# Chasing a keno progressive is not easy

June 23, 2015 3:00 AM
by

Chasing a progressive is not easy. Let’s say you are at The Atlantis and the 7-spot progressive is unusually high. (This actually happened not too long ago where it was approaching \$200,000.)

You feel their progressives are really high enough, want to concentrate on the 7-spot and funnel all your efforts toward that end.

It is a relatively simple way ticket problem. Since 7 is an odd number you will need an odd number of spots in at least one of the groups.

A popular example is playing groups of 4 and 3. For example you play a ticket of 4-4-3-3 at \$1.50 a way (required for the progressive). This would give you four possible 7-spot tickets by combining a group of 4 and a group of 3. The total ticket cost is \$6.

Adding another 3-spot group to the mix gives you a ticket of 4-4-3-3-3 and now you have six possible 7-spots for a total ticket cost of \$9. Also add a 4, giving you a 4-4-4-3-3-3 ticket and you have nine 7-spots for a total cost of \$13.50.

Of course, there is the king ticket method discussed in earlier columns where you play 8 kings off the 7-spots. The ticket is grouped simply 1-1-1-1-1-1-1-1 and you would have eight 7s for a cost of \$12. This way, instead of bucking 41,000:1 odds of hitting a 7, it’s about 6,600:1 on 7-of-8. There is no free lunch (unless you get a comp) as you have to pay for each way, which increases your chances.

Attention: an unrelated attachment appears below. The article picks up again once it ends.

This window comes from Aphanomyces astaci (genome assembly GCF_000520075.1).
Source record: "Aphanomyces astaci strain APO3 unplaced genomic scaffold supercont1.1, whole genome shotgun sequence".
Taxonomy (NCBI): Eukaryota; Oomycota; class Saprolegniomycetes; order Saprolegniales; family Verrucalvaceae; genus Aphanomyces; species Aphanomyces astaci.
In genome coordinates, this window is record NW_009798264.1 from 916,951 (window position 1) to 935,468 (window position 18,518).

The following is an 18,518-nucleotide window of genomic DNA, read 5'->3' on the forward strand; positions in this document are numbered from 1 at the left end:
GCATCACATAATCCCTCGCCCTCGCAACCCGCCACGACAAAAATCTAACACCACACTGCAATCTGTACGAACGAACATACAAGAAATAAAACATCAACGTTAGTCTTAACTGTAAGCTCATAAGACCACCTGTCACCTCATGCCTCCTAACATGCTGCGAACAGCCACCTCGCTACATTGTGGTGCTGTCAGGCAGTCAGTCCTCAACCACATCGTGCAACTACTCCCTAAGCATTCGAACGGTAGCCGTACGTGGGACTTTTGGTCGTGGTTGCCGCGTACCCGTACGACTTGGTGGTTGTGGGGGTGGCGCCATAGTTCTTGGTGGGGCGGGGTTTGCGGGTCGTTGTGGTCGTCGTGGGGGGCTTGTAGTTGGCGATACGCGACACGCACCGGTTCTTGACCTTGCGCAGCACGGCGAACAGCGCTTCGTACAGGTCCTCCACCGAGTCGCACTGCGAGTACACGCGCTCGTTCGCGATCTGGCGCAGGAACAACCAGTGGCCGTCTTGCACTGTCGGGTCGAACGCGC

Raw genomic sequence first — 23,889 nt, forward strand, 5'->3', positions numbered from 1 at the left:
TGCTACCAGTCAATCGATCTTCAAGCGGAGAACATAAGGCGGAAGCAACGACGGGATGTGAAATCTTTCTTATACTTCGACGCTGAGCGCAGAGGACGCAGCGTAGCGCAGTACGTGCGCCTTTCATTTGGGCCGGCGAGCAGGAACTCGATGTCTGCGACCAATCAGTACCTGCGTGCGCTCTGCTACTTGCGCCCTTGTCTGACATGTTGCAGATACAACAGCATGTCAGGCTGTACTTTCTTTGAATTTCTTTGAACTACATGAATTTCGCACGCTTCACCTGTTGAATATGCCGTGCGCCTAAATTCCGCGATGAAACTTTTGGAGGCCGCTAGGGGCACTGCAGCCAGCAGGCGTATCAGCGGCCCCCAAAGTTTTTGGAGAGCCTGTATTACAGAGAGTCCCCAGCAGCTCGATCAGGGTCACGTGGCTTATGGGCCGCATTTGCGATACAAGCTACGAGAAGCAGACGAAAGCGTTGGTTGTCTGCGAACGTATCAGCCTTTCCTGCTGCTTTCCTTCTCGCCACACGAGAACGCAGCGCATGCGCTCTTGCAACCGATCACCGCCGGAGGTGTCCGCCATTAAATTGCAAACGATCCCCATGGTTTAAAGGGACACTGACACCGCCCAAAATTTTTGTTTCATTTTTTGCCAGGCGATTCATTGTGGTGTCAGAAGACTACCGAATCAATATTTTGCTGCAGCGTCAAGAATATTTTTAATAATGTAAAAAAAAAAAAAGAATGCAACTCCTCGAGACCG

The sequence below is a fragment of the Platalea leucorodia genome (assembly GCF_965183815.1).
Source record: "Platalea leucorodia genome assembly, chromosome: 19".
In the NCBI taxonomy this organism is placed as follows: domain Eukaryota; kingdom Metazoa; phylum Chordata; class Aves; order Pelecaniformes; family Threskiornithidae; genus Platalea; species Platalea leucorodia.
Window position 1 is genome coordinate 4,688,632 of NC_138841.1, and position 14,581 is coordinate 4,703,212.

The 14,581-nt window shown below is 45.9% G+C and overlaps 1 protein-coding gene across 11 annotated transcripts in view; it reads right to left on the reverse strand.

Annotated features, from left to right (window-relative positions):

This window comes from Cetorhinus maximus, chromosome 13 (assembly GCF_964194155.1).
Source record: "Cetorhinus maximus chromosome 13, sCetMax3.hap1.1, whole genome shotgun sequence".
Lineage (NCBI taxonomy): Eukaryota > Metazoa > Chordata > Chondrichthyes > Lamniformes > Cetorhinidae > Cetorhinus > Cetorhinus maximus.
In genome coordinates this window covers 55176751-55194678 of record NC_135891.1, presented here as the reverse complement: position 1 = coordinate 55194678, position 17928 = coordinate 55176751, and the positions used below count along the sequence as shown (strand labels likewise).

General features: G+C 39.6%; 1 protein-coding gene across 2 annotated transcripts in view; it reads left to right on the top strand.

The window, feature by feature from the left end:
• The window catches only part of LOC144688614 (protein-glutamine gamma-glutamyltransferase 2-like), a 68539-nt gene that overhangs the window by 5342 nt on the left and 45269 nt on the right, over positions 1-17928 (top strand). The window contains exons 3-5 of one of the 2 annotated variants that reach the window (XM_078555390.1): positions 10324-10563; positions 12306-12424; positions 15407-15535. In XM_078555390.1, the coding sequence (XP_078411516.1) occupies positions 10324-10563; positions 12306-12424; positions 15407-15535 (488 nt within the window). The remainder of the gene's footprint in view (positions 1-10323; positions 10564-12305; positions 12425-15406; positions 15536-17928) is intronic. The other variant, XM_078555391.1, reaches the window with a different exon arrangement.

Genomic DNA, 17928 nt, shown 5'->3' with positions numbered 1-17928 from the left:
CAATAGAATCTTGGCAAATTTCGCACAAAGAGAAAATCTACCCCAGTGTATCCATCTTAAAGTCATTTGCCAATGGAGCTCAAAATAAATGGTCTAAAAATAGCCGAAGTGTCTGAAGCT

If afraid you may hit another part of the ticket solid (ex: 6 on 4-4-3-3) but you just don’t want to spend another \$1.50 because the 6-spot is not high enough, play 6 at the lowest rate the casino will allow. At least it’s a nice pay if you happen to hit the two groups of 3.

You will not get the 6-spot progressive this way, but if it is near the reset value the regular ticket may be a better buy while playing the 7 at the required progressive rate.

Perhaps the 6-spot is the progressive that is high. The same ideas work. Three groups of 3 make three 6-spots. Four groups of 3 make 6 and 5 make 10. Once you learn how way tickets work you will be an informed player and can have your best shot at the progressive.

If you don’t know how to calculate how many, you can ask the keno writers. It is simple combination math. If you have 5 groups of 3 and want 6 numbers (2 groups) you have 5C2 (The 5 and 2 are often sub-scripted for clarity) and to calculate you have 5, 2, 3 = 10 .The expression can be simplified to (5X4)/(2X1) = 10.

One nice thing about keno is you can play it with any weather outside. Whether the weather is good or bad it can be a hot game if your numbers come in. Good luck!

Pesach Kremen is a former UNLV Masters Gaming student, has won and placed in multiple local keno tournaments, and has written several academic papers on Keno. You can reach him at PesachKremen@GamingToday.com.